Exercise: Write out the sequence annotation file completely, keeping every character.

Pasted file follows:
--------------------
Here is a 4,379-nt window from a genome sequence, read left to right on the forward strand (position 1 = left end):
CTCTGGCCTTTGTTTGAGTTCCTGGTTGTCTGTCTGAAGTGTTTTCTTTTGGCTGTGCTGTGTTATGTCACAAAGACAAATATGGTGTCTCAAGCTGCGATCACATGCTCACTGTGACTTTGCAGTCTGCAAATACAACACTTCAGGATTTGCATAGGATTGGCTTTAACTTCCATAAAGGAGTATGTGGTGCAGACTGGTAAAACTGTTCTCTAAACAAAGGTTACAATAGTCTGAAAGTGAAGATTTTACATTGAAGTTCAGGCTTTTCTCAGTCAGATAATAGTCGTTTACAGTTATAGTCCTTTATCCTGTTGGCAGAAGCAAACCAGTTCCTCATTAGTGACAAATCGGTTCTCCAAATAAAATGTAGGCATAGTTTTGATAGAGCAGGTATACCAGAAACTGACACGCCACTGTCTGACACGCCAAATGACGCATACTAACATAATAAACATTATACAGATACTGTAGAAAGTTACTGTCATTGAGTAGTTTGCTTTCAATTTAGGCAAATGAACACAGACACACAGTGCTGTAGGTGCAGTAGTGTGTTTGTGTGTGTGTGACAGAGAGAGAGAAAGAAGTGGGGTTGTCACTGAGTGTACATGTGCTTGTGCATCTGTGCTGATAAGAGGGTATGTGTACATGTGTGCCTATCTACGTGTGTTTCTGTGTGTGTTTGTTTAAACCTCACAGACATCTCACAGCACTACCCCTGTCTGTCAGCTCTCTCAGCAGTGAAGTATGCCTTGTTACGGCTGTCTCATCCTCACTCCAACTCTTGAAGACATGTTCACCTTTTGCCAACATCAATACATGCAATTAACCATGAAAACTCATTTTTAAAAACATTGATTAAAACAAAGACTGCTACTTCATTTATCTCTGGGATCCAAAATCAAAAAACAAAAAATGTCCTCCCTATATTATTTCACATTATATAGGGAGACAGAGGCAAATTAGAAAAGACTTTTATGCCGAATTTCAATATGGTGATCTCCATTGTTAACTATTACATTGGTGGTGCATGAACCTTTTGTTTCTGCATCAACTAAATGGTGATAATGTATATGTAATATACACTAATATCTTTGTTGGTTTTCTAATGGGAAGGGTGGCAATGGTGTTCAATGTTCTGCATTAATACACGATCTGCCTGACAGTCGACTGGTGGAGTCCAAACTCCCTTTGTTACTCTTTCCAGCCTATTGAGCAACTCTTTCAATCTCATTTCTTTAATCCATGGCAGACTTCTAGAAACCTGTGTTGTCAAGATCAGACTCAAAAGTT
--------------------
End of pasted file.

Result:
Here is a 4,379-nt window from a genome sequence, read left to right on the forward strand (position 1 = left end):
CTCTGGCCTTTGTTTGAGTTCCTGGTTGTCTGTCTGAAGTGTTTTCTTTTGGCTGTGCTGTGTTATGTCACAAAGACAAATATGGTGTCTCAAGCTGCGATCACATGCTCACTGTGACTTTGCAGTCTGCAAATACAACACTTCAGGATTTGCATAGGATTGGCTTTAACTTCCATAAAGGAGTATGTGGTGCAGACTGGTAAAACTGTTCTCTAAACAAAGGTTACAATAGTCTGAAAGTGAAGATTTTACATTGAAGTTCAGGCTTTTCTCAGTCAGATAATAGTCGTTTACAGTTATAGTCCTTTATCCTGTTGGCAGAAGCAAACCAGTTCCTCATTAGTGACAAATCGGTTCTCCAAATAAAATGTAGGCATAGTTTTGATAGAGCAGGTATACCAGAAACTGACACGCCACTGTCTGACACGCCAAATGACGCATACTAACATAATAAACATTATACAGATACTGTAGAAAGTTACTGTCATTGAGTAGTTTGCTTTCAATTTAGGCAAATGAACACAGACACACAGTGCTGTAGGTGCAGTAGTGTGTTTGTGTGTGTGTGACAGAGAGAGAGAAAGAAGTGGGGTTGTCACTGAGTGTACATGTGCTTGTGCATCTGTGCTGATAAGAGGGTATGTGTACATGTGTGCCTATCTACGTGTGTTTCTGTGTGTGTTTGTTTAAACCTCACAGACATCTCACAGCACTACCCCTGTCTGTCAGCTCTCTCAGCAGTGAAGTATGCCTTGTTACGGCTGTCTCATCCTCACTCCAACTCTTGAAGACATGTTCACCTTTTGCCAACATCAATACATGCAATTAACCATGAAAACTCATTTTTAAAAACATTGATTAAAACAAAGACTGCTACTTCATTTATCTCTGGGATCCAAAATCAAAAAACAAAAAATGTCCTCCCTATATTATTTCACATTATATAGGGAGACAGAGGCAAATTAGAAAAGACTTTTATGCCGAATTTCAATATGGTGATCTCCATTGTTAACTATTACATTGGTGGTGCATGAACCTTTTGTTTCTGCATCAACTAAATGGTGATAATGTATATGTAATATACACTAATATCTTTGTTGGTTTTCTAATGGGAAGGGTGGCAATGGTGTTCAATGTTCTGCATTAATACACGATCTGCCTGACAGTCGACTGGTGGAGTCCAAACTCCCTTTGTTACTCTTTCCAGCCTATTGAGCAACTCTTTCAATCTCATTTCTTTAATCCATGGCAGACTTCTAGAAACCTGTGTTGTCAAGATCAGACTCAAAAGTT